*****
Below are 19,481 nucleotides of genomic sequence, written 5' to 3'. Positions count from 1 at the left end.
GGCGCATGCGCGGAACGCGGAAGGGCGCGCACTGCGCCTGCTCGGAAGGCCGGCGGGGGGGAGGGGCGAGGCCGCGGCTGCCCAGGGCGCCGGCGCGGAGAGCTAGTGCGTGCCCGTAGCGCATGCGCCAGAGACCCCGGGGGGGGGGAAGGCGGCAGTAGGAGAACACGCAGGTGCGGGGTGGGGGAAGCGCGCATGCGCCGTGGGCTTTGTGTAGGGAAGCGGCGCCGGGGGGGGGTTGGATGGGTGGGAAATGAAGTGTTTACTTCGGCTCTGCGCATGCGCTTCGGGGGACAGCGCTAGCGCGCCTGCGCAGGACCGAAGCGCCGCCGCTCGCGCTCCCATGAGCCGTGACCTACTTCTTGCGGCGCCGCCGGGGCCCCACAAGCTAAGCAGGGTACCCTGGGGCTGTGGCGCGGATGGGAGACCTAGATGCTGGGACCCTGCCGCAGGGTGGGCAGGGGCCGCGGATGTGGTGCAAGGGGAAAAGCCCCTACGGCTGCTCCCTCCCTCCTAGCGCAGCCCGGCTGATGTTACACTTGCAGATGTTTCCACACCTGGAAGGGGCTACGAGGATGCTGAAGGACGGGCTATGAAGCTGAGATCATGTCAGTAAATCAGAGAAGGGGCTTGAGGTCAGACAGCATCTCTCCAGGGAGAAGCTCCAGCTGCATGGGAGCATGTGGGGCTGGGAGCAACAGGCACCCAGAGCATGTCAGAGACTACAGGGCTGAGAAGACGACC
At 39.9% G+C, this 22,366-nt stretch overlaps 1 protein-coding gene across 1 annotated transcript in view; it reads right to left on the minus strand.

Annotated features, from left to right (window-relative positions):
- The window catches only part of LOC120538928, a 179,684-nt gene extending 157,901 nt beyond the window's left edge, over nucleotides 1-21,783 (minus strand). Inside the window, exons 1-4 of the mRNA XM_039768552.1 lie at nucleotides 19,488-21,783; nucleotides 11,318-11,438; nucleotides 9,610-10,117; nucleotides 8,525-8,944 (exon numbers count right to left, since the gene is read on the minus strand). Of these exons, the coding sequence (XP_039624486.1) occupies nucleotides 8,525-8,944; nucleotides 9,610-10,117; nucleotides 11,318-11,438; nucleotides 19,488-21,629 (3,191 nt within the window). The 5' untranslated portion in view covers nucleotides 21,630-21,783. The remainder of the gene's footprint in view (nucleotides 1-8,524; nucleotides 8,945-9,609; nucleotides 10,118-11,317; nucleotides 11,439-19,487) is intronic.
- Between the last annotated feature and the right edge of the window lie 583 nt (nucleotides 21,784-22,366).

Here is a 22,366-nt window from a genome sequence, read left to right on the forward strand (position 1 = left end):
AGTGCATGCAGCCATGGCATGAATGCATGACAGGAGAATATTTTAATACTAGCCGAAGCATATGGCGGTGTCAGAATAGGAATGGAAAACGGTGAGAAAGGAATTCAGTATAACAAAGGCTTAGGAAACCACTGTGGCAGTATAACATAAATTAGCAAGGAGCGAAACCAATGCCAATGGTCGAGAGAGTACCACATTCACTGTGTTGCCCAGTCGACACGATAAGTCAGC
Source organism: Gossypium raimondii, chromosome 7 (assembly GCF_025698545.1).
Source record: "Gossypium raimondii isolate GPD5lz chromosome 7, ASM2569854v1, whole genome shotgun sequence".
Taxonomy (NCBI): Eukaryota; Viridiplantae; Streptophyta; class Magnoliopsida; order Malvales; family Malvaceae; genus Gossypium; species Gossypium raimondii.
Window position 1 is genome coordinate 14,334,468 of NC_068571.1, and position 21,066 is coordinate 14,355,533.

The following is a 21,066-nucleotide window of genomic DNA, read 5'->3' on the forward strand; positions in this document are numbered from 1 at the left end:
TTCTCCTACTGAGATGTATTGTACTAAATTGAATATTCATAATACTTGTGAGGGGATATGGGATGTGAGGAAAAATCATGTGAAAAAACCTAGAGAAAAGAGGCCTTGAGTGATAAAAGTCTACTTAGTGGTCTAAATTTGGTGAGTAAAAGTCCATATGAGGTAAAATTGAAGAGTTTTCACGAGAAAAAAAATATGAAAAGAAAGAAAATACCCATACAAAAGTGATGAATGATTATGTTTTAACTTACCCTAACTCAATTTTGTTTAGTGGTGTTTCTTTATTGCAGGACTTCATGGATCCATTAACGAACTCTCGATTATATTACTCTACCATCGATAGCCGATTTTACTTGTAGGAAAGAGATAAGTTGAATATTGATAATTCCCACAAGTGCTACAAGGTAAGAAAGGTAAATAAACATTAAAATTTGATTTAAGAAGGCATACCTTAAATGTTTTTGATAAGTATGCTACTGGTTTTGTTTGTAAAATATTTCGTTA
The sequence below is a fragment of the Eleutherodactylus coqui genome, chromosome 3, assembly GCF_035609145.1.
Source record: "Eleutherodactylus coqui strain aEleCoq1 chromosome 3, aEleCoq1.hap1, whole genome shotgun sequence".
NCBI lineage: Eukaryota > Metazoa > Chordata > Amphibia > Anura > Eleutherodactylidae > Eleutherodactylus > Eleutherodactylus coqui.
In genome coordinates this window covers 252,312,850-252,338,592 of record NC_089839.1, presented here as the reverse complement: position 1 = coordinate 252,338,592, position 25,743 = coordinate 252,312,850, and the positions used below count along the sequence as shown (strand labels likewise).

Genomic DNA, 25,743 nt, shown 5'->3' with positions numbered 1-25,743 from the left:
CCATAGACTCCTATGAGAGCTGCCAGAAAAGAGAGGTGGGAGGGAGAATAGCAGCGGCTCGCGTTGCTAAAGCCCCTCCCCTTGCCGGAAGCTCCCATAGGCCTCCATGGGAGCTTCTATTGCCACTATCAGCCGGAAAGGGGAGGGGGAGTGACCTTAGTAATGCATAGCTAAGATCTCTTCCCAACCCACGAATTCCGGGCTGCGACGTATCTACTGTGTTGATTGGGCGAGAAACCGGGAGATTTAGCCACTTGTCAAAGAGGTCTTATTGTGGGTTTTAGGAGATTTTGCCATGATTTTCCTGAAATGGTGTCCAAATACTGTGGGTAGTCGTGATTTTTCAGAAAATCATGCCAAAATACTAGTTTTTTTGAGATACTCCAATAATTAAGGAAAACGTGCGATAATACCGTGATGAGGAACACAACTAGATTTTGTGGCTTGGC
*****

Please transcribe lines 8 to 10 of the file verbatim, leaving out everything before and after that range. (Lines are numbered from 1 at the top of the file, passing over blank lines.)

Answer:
AGTGCATGCAGCCATGGCATGAATGCATGACAGGAGAATATTTTAATACTAGCCGAAGCATATGGCGGTGTCAGAATAGGAATGGAAAACGGTGAGAAAGGAATTCAGTATAACAAAGGCTTAGGAAACCACTGTGGCAGTATAACATAAATTAGCAAGGAGCGAAACCAATGCCAATGGTCGAGAGAGTACCACATTCACTGTGTTGCCCAGTCGACACGATAAGTCAGC
Source organism: Gossypium raimondii, chromosome 7 (assembly GCF_025698545.1).
Source record: "Gossypium raimondii isolate GPD5lz chromosome 7, ASM2569854v1, whole genome shotgun sequence".